24 thoughts on “Matthias Politycki: Next World Novella (2011) aka Jenseitsnovelle (2009)

  1. I’ve been intrigued by this since you mentioned it on my blog. I will have to look out for it now. And that painting is extraordinary – just overpoweringly evocative.

    • I stood in front of that painting very often. It is quite hypnotic. But I am sort of glad this is not the way I picture the after life.
      I’m intersted to read what you will think of it. I would so like to discuss the ending!

  2. I want to read all the Pereine novellas. Every time a new one comes out I think I really must buy them and catch up, as everyone seems to love them.

    I am SO envious that you have several languages. I am stuck with English only, but I have a bit of a thing about how a narrative is transposed from one language to another. Should it be a literal word-for-word translation, or is there space for some “interpretation”, so that the reader of the translated version gets more of a sense of the ethos of the original? I never know what has been lost in translation, but I suspect that, usually, it is quite a lot.

    • There is only one I haven’t read so far as I couldn’t get the original (Barbal). I think she chooses her books well and carefully. They are all worth reading but I think I liked the Delius best so far. I am glad I can switch languages although many translators do a great job. I am very musical that’s why I would tend towards trying to keep the rhythm and the sounds of sentences and maybe not be too literal. But there has to be a case by case choice. Some things will always get lost, I’m afraid. It can’t be helped. In any case it is quite a fascinating topic.

  3. It seems to start like Odette and Swann’s love story and marriage : on a misunderstanding based on art and imagination.

    The after-life thing is rather a put-off for me (aren’t worms the surest thing about death?) but the idea of exploring the unknown potential of someone is intriguing. It reminds me of Kundera and the idea that we’d like to have drafts for our lives, which we of course don’t have.

    I like the painting (Death Island, is that it?), it reminds me of Caspar David Friedrich.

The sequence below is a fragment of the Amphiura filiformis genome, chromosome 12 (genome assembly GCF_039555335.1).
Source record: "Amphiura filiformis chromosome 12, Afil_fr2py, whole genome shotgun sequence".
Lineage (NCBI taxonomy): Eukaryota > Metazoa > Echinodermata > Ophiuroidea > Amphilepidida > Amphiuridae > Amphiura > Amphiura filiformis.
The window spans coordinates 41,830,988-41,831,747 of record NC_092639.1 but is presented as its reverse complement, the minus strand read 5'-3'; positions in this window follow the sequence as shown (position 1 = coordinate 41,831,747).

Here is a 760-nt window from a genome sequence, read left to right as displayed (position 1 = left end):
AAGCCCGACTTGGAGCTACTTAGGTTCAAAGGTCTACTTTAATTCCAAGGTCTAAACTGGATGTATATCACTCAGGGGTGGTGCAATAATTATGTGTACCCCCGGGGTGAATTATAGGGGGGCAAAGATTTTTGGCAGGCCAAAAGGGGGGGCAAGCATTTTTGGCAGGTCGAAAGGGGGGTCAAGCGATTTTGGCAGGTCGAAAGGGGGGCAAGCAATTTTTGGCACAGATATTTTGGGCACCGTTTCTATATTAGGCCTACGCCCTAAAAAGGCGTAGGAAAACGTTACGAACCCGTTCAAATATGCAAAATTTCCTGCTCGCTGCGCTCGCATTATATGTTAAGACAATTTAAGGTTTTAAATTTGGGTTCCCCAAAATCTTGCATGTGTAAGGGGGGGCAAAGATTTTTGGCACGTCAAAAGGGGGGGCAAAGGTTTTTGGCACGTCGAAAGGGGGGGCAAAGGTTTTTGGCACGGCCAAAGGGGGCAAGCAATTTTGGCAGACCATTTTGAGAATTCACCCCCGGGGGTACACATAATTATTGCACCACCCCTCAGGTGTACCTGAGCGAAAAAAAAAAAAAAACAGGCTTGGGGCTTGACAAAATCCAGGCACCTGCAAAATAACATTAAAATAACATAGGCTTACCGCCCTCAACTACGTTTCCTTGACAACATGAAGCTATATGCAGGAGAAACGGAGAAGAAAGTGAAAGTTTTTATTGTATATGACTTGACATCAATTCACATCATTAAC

What does Hinrich’s name mean ? (not found in dictionaries)

    • Island of the Dead, I believe but I don’t know how they call it in English. I see what you mean about Swann and Odette but when you read it, I assure you, Proust doesn’t come to mind. Worms? Aha. Not my position, or the afterlife bit wouldn’t have been so interesting (plus I Ging). But there is something for everybody in this novella. You have Doro with her convictions and Hinrich who is completely different. Hinrich Schepp does not mean anything but it is full of assonance. Hirn, Depp, … It does sound funny and makes you think of all sorts of words that are derogatory. This might be lost in the translations I don’t think they did change the name.

  4. I like the idea of interwoven texts in a novel that deals with life and the afterlife in the way you describe. Interesting possibilities for such blurring of boundaries. Have yet to read any of the Peirene Press titles in translation, but I did read the Barbal title in Catalan several years ago and remember enjoying it–good luck finding a copy for yourself.

    • I think the Pereine Program is interesting. I can’t find the Barbal in Catalan, I already gave up. I could find it in Spanish but then I could as well read it in French. I might end up reading it in German or English.
      Jenseitsnovelle is an amazing text. Every time you think you know what it’s about you find out you are wrong again. I am puzzled that German critics did not like it but it was my first Politycki. It seesm as if they did not get over his other books.

  5. This sounds surreal…I’d loved to read this. Is this in German or English?

    Btw, what is wrong with Hinrich’s name? you think his name is funny. I know a Heinrich in NBA (used to play in my fav team)

  6. Did you see the book trailer for this one? It does set an interesting tone. My library has just gotten this and it is being processed so I hope to read it eventually. I read the Barbal and haven’t gotten around to writing about it, but now I think I have waited too long as stories start to fade from my mind far too quickly sometimes and that one was such a slim story.

    • I saw the trailer a long while back on the but have forgotten by now. Yes, it is horriblen when you don’t write soon, the books drift away. I think I read too fast and am not concentrating properly. I need to remedy that.

  7. Just finished this, and I will be reviewing it soon. I’m so glad you mentioned the issue of the title as I had the same feeling – although my thoughts centred more on the idea of ‘the other side’ part of the original German title (which could be taken in many ways, especially when you think of the ending…).

    • I’m very interested in your review. The translation of titles is always an issue. In the case of Hotschnig I found the choice very strange. In this case I could see why she chose it but I didn’t think it was satisfying. One of the biggest problems is the fact that German has a lot of composite words which can mean a lot of different things. I’m a very musical person that’s why I would always consider the sound of words as well.
      “Other side” is another meaning that “next world” does not fully capture, I agree.

      • It is a wonderfully-entertaining book. I enjoyed it just as much the second time around when I was able to appreciate the significance of some of the language which I’d missed the first time around (like the word ‘Trugbild’, which is used in the scene in the art gallery…).

        • It’s a book to re-read, indeed. Entertaining and interesting which is a combination I like. Often literature is either the one or the other.
          I can’t really remember “Trugbild”.